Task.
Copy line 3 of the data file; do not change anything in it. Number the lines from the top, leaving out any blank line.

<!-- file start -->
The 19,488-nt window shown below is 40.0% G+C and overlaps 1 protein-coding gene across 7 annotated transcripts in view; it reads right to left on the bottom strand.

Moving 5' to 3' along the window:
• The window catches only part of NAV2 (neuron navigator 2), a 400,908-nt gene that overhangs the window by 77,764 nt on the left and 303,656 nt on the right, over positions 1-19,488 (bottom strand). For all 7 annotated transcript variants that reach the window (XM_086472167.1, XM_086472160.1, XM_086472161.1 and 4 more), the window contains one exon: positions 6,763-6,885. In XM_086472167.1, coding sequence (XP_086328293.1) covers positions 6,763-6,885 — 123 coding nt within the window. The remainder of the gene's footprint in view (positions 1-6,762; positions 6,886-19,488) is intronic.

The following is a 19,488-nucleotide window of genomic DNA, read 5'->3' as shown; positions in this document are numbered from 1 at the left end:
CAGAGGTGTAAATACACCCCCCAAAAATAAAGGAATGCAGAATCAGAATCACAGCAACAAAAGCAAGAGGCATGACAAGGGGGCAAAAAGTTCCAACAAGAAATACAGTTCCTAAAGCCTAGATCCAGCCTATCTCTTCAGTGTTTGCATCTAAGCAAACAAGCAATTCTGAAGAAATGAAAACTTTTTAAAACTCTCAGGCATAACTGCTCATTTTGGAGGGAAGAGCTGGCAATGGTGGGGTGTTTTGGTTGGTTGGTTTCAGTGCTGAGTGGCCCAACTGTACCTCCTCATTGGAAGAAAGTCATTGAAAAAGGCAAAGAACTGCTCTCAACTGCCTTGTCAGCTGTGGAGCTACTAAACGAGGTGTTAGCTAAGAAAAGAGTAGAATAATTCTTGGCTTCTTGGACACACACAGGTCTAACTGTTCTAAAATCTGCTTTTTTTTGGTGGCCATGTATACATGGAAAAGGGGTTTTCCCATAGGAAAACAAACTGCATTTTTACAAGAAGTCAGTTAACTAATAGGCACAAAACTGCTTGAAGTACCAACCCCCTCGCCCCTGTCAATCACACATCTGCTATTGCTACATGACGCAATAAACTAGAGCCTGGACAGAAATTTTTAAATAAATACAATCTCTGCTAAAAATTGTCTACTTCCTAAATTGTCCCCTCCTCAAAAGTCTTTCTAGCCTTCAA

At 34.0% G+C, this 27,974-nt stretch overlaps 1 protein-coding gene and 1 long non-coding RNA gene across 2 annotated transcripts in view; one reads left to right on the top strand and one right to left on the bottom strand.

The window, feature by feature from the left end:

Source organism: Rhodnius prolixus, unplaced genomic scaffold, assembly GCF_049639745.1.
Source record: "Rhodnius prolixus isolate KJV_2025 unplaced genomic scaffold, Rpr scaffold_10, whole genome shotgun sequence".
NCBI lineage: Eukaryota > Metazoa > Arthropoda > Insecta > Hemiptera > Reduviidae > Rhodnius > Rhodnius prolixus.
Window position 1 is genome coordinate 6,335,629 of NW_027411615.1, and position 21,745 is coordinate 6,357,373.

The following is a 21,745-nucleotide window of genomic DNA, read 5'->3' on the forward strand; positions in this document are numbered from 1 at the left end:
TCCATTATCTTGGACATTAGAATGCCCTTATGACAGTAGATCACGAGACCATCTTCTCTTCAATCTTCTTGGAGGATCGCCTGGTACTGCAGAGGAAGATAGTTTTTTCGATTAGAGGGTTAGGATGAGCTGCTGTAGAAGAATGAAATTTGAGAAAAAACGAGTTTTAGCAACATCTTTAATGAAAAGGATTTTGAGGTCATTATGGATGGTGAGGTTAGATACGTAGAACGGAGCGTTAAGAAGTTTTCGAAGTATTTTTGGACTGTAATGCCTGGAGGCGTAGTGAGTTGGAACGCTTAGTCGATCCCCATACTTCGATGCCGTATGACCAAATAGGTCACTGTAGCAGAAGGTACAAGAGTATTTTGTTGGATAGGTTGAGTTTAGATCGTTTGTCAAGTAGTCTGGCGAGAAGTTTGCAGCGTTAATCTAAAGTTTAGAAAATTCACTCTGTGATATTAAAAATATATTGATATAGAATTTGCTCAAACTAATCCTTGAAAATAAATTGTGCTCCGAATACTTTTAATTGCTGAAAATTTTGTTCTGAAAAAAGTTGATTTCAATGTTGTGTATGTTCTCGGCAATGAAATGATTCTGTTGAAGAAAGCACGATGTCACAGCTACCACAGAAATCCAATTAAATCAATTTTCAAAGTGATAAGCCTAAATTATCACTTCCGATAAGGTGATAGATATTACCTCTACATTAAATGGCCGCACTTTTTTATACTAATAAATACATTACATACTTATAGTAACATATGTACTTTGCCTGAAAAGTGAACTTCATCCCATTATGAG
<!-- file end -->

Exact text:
• The window catches only part of NAV2 (neuron navigator 2), a 400,908-nt gene that overhangs the window by 77,764 nt on the left and 303,656 nt on the right, over positions 1-19,488 (bottom strand). For all 7 annotated transcript variants that reach the window (XM_086472167.1, XM_086472160.1, XM_086472161.1 and 4 more), the window contains one exon: positions 6,763-6,885. In XM_086472167.1, coding sequence (XP_086328293.1) covers positions 6,763-6,885 — 123 coding nt within the window. The remainder of the gene's footprint in view (positions 1-6,762; positions 6,886-19,488) is intronic.